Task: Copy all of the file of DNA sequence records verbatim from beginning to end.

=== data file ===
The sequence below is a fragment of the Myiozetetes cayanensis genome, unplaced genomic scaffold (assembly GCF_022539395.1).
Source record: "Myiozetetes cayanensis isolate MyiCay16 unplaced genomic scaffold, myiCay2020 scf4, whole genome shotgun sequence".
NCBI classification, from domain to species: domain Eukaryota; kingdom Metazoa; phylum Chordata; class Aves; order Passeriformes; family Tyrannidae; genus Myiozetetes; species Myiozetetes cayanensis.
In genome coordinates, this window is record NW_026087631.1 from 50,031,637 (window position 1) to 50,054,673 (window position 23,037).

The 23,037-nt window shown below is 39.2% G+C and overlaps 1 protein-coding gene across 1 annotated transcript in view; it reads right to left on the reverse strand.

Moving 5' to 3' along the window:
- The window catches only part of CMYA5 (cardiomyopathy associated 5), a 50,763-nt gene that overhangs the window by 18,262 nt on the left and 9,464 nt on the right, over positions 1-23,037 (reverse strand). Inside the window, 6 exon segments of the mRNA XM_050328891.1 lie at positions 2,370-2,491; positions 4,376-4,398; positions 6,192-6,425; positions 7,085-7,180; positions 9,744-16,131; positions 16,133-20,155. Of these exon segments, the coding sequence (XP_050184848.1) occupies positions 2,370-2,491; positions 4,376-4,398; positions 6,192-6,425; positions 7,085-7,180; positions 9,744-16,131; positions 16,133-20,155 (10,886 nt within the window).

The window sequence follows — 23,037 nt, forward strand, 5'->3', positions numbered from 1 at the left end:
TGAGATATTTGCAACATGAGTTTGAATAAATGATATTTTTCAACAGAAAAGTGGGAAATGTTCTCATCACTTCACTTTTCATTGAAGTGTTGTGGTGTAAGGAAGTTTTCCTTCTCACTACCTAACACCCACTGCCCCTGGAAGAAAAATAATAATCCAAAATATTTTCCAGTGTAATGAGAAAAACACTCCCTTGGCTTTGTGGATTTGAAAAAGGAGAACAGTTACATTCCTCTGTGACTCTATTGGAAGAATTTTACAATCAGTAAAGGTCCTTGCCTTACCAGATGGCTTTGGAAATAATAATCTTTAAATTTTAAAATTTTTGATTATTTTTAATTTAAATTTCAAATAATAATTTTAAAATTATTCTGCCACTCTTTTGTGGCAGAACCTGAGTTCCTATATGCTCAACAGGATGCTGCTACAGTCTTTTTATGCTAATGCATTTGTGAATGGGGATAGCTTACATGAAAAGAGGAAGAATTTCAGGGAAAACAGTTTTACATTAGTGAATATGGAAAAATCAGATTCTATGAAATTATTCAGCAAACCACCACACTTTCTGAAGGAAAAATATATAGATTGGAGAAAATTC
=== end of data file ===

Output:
The sequence below is a fragment of the Myiozetetes cayanensis genome, unplaced genomic scaffold (assembly GCF_022539395.1).
Source record: "Myiozetetes cayanensis isolate MyiCay16 unplaced genomic scaffold, myiCay2020 scf4, whole genome shotgun sequence".
NCBI classification, from domain to species: domain Eukaryota; kingdom Metazoa; phylum Chordata; class Aves; order Passeriformes; family Tyrannidae; genus Myiozetetes; species Myiozetetes cayanensis.
In genome coordinates, this window is record NW_026087631.1 from 50,031,637 (window position 1) to 50,054,673 (window position 23,037).

The 23,037-nt window shown below is 39.2% G+C and overlaps 1 protein-coding gene across 1 annotated transcript in view; it reads right to left on the reverse strand.

Moving 5' to 3' along the window:
- The window catches only part of CMYA5 (cardiomyopathy associated 5), a 50,763-nt gene that overhangs the window by 18,262 nt on the left and 9,464 nt on the right, over positions 1-23,037 (reverse strand). Inside the window, 6 exon segments of the mRNA XM_050328891.1 lie at positions 2,370-2,491; positions 4,376-4,398; positions 6,192-6,425; positions 7,085-7,180; positions 9,744-16,131; positions 16,133-20,155. Of these exon segments, the coding sequence (XP_050184848.1) occupies positions 2,370-2,491; positions 4,376-4,398; positions 6,192-6,425; positions 7,085-7,180; positions 9,744-16,131; positions 16,133-20,155 (10,886 nt within the window).

The window sequence follows — 23,037 nt, forward strand, 5'->3', positions numbered from 1 at the left end:
TGAGATATTTGCAACATGAGTTTGAATAAATGATATTTTTCAACAGAAAAGTGGGAAATGTTCTCATCACTTCACTTTTCATTGAAGTGTTGTGGTGTAAGGAAGTTTTCCTTCTCACTACCTAACACCCACTGCCCCTGGAAGAAAAATAATAATCCAAAATATTTTCCAGTGTAATGAGAAAAACACTCCCTTGGCTTTGTGGATTTGAAAAAGGAGAACAGTTACATTCCTCTGTGACTCTATTGGAAGAATTTTACAATCAGTAAAGGTCCTTGCCTTACCAGATGGCTTTGGAAATAATAATCTTTAAATTTTAAAATTTTTGATTATTTTTAATTTAAATTTCAAATAATAATTTTAAAATTATTCTGCCACTCTTTTGTGGCAGAACCTGAGTTCCTATATGCTCAACAGGATGCTGCTACAGTCTTTTTATGCTAATGCATTTGTGAATGGGGATAGCTTACATGAAAAGAGGAAGAATTTCAGGGAAAACAGTTTTACATTAGTGAATATGGAAAAATCAGATTCTATGAAATTATTCAGCAAACCACCACACTTTCTGAAGGAAAAATATATAGATTGGAGAAAATTC